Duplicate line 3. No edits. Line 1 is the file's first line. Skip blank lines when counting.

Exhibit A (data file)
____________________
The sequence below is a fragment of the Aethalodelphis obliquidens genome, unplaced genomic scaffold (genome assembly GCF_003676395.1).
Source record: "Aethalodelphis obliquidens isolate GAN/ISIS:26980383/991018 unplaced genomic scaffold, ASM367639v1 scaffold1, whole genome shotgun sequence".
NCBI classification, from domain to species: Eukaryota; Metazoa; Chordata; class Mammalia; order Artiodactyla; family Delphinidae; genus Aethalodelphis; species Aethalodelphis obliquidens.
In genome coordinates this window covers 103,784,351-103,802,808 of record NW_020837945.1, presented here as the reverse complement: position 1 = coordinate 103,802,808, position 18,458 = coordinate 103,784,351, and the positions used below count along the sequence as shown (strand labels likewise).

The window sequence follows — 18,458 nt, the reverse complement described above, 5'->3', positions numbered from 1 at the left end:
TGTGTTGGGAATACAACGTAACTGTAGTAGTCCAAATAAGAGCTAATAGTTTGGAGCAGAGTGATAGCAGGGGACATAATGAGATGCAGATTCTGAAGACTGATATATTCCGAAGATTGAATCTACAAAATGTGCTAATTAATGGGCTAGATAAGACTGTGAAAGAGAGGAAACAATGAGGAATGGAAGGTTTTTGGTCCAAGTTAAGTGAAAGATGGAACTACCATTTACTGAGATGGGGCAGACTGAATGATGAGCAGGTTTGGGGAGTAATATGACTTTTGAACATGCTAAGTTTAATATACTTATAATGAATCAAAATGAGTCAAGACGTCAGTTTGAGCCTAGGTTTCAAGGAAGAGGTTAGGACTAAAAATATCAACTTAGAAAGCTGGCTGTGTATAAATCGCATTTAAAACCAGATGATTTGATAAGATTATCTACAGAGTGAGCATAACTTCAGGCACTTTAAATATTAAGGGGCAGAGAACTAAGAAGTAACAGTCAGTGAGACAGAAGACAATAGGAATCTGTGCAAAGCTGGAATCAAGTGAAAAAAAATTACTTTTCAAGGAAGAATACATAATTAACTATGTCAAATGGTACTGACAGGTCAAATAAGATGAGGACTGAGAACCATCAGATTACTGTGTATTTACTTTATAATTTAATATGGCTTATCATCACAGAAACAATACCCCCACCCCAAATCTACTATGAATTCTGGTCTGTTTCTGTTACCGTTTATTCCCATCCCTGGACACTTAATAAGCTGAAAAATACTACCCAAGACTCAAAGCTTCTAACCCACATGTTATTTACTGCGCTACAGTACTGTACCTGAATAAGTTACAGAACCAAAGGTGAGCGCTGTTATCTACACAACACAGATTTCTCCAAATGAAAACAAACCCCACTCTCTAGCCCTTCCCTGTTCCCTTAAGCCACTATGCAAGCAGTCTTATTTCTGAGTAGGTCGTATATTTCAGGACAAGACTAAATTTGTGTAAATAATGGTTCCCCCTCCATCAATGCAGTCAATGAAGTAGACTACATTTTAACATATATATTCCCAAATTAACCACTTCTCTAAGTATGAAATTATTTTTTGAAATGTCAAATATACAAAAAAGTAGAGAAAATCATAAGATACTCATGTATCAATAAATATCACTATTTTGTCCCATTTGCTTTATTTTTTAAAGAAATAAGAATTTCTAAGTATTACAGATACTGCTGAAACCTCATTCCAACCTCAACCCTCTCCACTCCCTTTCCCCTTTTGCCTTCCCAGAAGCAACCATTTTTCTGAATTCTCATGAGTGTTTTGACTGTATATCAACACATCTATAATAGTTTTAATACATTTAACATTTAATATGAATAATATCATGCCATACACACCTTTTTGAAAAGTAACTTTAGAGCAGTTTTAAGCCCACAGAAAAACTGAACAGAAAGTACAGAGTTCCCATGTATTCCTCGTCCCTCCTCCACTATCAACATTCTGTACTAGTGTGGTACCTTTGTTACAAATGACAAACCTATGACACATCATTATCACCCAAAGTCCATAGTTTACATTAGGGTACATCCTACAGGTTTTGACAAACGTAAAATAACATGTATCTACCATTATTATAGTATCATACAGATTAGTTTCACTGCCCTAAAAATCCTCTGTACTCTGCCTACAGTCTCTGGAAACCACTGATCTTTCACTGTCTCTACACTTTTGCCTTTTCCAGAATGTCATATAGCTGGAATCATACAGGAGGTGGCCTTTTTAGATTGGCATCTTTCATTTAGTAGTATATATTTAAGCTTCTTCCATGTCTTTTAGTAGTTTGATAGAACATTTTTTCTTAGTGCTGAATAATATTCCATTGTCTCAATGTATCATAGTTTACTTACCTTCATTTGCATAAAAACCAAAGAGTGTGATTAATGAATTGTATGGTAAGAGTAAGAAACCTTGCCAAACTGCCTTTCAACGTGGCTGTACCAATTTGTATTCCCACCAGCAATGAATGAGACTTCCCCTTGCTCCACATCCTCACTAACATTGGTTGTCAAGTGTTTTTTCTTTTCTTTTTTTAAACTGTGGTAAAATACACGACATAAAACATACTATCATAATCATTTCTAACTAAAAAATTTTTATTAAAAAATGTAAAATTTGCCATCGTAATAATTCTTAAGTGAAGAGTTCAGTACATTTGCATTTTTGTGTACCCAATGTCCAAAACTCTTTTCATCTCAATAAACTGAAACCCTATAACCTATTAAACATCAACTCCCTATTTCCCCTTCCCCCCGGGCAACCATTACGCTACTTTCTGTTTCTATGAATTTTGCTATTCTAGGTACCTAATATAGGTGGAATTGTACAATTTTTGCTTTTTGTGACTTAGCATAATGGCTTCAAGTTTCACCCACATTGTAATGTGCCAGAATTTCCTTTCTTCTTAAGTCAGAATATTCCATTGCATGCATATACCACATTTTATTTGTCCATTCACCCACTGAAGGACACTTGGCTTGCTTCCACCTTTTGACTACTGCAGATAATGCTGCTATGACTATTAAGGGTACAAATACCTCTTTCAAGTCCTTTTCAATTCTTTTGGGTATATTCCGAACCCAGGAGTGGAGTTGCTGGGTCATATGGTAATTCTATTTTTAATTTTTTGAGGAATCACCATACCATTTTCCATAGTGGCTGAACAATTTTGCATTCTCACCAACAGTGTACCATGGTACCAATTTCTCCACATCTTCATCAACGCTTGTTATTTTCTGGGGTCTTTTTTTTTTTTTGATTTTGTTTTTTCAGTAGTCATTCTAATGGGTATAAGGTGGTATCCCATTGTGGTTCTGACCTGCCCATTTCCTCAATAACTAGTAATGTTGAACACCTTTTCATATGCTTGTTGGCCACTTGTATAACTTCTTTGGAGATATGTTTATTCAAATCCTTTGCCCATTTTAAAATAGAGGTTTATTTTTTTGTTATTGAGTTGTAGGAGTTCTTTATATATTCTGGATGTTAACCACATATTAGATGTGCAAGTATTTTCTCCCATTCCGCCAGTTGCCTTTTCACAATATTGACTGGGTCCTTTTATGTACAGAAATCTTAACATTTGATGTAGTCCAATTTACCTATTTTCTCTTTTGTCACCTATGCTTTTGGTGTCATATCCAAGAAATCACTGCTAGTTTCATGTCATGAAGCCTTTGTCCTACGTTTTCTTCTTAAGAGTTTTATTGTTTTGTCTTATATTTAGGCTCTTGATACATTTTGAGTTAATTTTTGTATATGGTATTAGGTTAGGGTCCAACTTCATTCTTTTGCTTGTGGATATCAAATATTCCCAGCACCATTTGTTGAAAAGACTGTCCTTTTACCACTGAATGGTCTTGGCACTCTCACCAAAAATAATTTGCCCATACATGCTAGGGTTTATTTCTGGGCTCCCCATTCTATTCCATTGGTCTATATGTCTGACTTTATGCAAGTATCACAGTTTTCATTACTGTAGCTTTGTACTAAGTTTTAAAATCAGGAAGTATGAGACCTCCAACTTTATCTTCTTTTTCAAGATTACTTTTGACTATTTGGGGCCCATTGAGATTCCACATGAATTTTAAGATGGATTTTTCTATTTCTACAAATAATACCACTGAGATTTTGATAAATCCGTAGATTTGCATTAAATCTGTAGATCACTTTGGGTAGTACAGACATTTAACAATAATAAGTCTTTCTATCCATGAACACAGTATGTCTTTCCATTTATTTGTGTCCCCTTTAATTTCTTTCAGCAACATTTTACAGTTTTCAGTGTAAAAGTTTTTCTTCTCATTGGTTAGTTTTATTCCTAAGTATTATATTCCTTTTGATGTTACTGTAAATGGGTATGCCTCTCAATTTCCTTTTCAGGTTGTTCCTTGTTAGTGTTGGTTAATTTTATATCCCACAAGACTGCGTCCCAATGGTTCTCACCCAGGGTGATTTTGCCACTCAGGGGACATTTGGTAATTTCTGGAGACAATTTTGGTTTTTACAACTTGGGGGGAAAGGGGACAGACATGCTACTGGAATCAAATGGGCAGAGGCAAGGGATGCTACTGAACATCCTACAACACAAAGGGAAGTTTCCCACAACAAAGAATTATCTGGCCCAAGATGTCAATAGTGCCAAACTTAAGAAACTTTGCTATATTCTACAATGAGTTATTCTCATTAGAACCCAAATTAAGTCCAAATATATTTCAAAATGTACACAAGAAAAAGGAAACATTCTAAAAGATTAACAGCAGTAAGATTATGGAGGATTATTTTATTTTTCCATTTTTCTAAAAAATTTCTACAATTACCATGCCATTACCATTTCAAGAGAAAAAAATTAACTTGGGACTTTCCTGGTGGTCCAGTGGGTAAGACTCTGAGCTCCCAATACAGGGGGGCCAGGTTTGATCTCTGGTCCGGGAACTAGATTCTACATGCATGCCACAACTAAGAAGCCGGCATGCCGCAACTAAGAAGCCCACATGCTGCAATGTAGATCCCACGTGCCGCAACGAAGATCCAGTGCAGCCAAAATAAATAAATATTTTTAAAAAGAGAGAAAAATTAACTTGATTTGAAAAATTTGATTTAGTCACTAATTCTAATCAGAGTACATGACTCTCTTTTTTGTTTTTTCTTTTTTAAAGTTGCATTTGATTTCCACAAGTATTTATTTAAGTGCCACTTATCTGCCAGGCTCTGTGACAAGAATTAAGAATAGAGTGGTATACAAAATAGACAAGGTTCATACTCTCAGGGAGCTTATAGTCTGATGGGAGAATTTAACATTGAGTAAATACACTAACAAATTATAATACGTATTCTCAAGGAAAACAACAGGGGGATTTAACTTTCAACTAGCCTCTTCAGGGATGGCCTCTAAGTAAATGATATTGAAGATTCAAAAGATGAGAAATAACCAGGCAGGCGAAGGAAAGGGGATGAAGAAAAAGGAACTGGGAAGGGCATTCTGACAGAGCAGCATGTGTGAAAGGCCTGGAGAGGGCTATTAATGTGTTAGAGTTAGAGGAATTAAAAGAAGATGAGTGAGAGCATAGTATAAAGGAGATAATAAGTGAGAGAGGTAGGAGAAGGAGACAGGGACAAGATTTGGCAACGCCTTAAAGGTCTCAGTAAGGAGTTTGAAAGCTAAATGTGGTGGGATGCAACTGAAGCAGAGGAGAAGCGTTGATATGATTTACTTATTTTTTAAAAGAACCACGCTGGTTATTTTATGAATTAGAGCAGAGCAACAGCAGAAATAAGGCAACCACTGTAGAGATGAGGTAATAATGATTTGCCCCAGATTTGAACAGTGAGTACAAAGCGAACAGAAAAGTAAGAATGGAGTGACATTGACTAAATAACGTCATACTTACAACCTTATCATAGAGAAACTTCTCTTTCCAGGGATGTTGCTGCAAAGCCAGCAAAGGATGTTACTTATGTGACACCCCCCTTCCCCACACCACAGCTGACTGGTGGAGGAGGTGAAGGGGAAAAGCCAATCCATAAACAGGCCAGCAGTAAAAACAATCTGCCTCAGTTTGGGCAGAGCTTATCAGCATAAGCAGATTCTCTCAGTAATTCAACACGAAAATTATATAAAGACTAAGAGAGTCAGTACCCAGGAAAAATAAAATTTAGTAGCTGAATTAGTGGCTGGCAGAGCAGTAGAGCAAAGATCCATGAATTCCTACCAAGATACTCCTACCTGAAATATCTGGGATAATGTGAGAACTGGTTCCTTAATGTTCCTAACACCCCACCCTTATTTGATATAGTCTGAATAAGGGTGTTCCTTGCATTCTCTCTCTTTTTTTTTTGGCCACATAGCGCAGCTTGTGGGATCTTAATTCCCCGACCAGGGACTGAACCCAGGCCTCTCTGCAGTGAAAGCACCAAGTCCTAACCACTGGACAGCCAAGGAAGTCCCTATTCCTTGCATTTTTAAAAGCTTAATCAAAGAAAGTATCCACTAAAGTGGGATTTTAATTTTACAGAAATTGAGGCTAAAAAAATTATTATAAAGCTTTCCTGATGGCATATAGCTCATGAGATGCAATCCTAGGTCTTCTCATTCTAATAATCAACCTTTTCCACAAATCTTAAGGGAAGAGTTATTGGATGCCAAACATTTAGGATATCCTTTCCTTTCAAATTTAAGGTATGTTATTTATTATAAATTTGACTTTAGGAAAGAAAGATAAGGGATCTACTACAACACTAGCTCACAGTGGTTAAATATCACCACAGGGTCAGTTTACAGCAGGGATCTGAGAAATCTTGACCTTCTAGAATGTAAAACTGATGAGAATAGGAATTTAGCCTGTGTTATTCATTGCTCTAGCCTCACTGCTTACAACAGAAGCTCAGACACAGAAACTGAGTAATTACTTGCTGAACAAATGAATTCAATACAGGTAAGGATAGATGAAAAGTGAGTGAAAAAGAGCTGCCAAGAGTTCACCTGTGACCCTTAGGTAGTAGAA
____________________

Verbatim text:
NCBI classification, from domain to species: Eukaryota; Metazoa; Chordata; class Mammalia; order Artiodactyla; family Delphinidae; genus Aethalodelphis; species Aethalodelphis obliquidens.